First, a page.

WAIF is raising these kittens until they’re old enough to be adopted. WAIF always microchips, vaccinates and spays or neuters cats before sending them to their new homes. (Photo by Karina Andrew/Whidbey News-Times)

WAIF is raising these kittens until they’re old enough to be adopted. WAIF always microchips, vaccinates and spays or neuters cats before sending them to their new homes. (Photo by Karina Andrew/Whidbey News-Times)

WAIF program aims to curb kitten boom

WAIF administrators hope the “Break the Cycle” program will reduce Whidbey’s unwanted pet population.

The Whidbey Animals’ Improvement Foundation, locally known as WAIF, is launching a new program to help both cat owners afford veterinary expenses and kittens get off to a good start while preventing unexpected litters.

The program is called “Break the Cycle.” WAIF shelter manager Shari Bibich said there is a high population of unwanted pets on Whidbey Island. That population is only growing now that kitten season has begun, and according to The Seattle Times, it’s going to be a boom year.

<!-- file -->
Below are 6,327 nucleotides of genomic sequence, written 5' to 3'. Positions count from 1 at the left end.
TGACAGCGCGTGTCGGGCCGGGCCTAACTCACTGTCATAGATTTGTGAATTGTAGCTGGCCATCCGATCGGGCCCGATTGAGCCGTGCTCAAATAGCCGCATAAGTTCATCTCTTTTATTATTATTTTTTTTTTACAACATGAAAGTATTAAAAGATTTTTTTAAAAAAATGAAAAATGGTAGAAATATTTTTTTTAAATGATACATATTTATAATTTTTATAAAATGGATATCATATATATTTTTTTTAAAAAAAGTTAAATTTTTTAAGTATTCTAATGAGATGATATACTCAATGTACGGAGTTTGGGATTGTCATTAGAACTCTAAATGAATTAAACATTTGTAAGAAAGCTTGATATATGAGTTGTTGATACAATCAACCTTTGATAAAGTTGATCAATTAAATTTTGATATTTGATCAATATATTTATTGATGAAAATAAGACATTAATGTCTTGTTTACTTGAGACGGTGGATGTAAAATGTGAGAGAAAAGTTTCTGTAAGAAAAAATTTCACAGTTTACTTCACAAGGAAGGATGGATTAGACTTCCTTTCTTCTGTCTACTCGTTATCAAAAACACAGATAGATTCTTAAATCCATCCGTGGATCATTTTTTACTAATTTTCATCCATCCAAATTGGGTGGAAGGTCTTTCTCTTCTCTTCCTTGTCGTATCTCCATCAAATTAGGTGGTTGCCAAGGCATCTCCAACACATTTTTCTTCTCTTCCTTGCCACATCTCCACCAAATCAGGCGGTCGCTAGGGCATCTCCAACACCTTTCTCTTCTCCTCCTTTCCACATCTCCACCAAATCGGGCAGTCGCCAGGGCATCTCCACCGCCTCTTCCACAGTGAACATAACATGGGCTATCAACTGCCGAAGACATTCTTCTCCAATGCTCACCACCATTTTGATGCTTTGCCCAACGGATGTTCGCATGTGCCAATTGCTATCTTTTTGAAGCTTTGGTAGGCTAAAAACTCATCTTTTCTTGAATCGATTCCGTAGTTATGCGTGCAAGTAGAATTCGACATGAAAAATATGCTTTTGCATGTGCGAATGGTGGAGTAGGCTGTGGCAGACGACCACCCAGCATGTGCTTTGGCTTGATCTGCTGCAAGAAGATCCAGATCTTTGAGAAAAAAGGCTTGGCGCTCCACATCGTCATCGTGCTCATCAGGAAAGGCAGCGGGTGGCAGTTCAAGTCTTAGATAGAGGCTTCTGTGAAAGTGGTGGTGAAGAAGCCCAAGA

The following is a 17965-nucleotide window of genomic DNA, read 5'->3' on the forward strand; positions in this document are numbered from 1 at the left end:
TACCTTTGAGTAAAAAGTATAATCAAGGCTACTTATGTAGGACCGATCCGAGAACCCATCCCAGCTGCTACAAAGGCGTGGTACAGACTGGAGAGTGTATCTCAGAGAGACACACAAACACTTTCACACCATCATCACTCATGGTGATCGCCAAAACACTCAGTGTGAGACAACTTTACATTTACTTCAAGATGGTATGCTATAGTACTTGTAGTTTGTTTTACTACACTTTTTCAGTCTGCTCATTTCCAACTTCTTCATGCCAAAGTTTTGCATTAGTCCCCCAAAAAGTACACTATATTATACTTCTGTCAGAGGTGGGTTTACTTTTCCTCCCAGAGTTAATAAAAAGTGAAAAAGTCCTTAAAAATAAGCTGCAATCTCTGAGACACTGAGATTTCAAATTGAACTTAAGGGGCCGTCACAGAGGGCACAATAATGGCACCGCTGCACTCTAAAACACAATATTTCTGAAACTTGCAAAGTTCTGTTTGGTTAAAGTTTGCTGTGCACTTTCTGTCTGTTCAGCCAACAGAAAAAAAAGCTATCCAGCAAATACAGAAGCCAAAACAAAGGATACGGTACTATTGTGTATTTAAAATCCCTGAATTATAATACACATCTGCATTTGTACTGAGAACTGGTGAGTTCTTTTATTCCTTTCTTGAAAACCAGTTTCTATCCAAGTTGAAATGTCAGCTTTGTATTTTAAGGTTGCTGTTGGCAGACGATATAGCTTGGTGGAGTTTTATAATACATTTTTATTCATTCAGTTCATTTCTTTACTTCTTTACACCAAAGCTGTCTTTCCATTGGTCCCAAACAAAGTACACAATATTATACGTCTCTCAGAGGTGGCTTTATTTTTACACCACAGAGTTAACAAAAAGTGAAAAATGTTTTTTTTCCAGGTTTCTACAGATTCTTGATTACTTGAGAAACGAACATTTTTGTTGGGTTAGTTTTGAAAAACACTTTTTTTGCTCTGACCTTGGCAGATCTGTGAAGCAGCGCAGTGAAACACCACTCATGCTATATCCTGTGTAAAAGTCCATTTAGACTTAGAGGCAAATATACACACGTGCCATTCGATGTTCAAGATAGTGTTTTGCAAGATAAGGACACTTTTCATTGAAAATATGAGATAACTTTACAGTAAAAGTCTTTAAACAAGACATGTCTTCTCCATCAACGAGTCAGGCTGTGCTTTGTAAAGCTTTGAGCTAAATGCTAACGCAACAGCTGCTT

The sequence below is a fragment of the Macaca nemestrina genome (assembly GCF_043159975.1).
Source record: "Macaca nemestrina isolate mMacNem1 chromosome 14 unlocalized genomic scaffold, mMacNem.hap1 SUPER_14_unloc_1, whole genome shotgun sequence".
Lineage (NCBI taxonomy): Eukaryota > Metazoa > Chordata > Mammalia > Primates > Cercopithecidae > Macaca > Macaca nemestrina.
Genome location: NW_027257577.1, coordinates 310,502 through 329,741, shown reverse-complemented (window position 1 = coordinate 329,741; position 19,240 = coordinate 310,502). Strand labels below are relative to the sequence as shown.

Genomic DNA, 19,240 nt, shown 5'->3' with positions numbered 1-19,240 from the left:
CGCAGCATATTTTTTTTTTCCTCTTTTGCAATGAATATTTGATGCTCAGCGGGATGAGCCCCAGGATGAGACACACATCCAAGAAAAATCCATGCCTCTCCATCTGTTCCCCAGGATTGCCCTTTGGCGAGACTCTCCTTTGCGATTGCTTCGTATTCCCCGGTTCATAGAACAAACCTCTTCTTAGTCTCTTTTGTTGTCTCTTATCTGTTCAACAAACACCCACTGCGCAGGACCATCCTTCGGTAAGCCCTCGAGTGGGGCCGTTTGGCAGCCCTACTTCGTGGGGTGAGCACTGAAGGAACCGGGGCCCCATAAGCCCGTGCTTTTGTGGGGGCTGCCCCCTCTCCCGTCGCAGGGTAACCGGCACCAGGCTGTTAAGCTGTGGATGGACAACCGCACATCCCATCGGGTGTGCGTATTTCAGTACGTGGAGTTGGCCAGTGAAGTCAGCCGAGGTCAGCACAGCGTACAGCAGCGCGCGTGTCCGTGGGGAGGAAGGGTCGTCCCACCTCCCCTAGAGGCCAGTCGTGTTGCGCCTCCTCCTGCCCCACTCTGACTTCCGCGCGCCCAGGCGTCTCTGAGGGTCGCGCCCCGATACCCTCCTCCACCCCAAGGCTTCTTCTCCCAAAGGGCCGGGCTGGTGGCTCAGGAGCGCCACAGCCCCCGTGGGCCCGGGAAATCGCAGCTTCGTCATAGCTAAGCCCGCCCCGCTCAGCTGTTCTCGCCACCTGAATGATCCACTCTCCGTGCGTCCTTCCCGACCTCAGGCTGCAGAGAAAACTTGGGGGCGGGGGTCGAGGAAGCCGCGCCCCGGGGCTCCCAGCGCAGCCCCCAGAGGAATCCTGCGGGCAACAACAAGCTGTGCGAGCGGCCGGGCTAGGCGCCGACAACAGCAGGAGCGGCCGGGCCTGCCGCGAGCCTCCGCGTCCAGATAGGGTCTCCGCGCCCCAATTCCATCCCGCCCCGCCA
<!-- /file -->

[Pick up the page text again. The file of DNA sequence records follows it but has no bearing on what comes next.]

The Times reported that between the mild winter, which allowed cats to wander freely outdoors, and the pandemic, which prevented many cat owners from making spay and neuter appointments, Washington will soon be seeing a bumper crop of kittens. If these kittens aren’t properly cared for, the local unwanted pet population could take off.

That’s why WAIF created Break the Cycle. Through this program, when a pet owner’s cat has kittens, the owner can surrender the kittens to WAIF. Not only will WAIF microchip, vaccinate and spay or neuter the kittens and put them up for adoption, it will also provide a voucher to the cat owner to pay for them to spay the mother cat.

The program’s purpose, Bibich said, is threefold. First, the program vouchers can help cat owners who might not be able to afford to spay or neuter their cats because of high veterinary costs.

Second, by spaying or neutering both the mother and kittens, Break the Cycle will “really make a dent in some of these unwanted pet populations” on Whidbey Island, Bibich said.

Third, by providing the spay voucher, WAIF incentivizes cat owners not to dump and leave kittens outside. Abandoned kittens who never receive socialization cannot be adopted, and they go on to produce more wild kittens. Kittens brought to WAIF will be provided medical treatment and placed in a loving home.

WAIF is raising these kittens until they're old enough to be adopted. WAIF always microchips, vaccinates and spays or neuters cats before sending them to their new homes. (Photo by Karina Andrew/Whidbey News-Times)

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